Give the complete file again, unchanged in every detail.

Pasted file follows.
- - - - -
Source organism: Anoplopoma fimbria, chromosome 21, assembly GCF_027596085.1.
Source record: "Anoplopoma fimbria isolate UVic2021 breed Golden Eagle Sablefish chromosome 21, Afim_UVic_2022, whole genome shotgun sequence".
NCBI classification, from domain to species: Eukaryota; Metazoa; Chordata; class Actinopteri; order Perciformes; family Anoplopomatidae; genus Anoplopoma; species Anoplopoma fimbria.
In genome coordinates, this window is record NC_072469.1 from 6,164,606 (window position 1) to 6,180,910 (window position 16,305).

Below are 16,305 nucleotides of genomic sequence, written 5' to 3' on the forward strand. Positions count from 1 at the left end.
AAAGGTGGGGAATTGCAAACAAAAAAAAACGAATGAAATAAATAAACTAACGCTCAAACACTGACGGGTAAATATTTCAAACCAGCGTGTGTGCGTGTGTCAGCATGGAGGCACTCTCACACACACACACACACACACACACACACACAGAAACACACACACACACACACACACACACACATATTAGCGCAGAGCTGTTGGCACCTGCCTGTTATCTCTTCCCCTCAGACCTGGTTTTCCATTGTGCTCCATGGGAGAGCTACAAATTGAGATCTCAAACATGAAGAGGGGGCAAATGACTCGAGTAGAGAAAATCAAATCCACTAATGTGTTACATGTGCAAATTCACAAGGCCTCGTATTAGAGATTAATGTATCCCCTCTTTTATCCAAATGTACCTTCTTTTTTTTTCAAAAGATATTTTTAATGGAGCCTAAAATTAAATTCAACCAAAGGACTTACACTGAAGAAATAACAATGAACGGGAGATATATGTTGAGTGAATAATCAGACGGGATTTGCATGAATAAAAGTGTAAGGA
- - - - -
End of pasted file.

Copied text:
Source organism: Anoplopoma fimbria, chromosome 21, assembly GCF_027596085.1.
Source record: "Anoplopoma fimbria isolate UVic2021 breed Golden Eagle Sablefish chromosome 21, Afim_UVic_2022, whole genome shotgun sequence".
NCBI classification, from domain to species: Eukaryota; Metazoa; Chordata; class Actinopteri; order Perciformes; family Anoplopomatidae; genus Anoplopoma; species Anoplopoma fimbria.
In genome coordinates, this window is record NC_072469.1 from 6,164,606 (window position 1) to 6,180,910 (window position 16,305).

Below are 16,305 nucleotides of genomic sequence, written 5' to 3' on the forward strand. Positions count from 1 at the left end.
AAAGGTGGGGAATTGCAAACAAAAAAAAACGAATGAAATAAATAAACTAACGCTCAAACACTGACGGGTAAATATTTCAAACCAGCGTGTGTGCGTGTGTCAGCATGGAGGCACTCTCACACACACACACACACACACACACACACACAGAAACACACACACACACACACACACACACACATATTAGCGCAGAGCTGTTGGCACCTGCCTGTTATCTCTTCCCCTCAGACCTGGTTTTCCATTGTGCTCCATGGGAGAGCTACAAATTGAGATCTCAAACATGAAGAGGGGGCAAATGACTCGAGTAGAGAAAATCAAATCCACTAATGTGTTACATGTGCAAATTCACAAGGCCTCGTATTAGAGATTAATGTATCCCCTCTTTTATCCAAATGTACCTTCTTTTTTTTTCAAAAGATATTTTTAATGGAGCCTAAAATTAAATTCAACCAAAGGACTTACACTGAAGAAATAACAATGAACGGGAGATATATGTTGAGTGAATAATCAGACGGGATTTGCATGAATAAAAGTGTAAGGA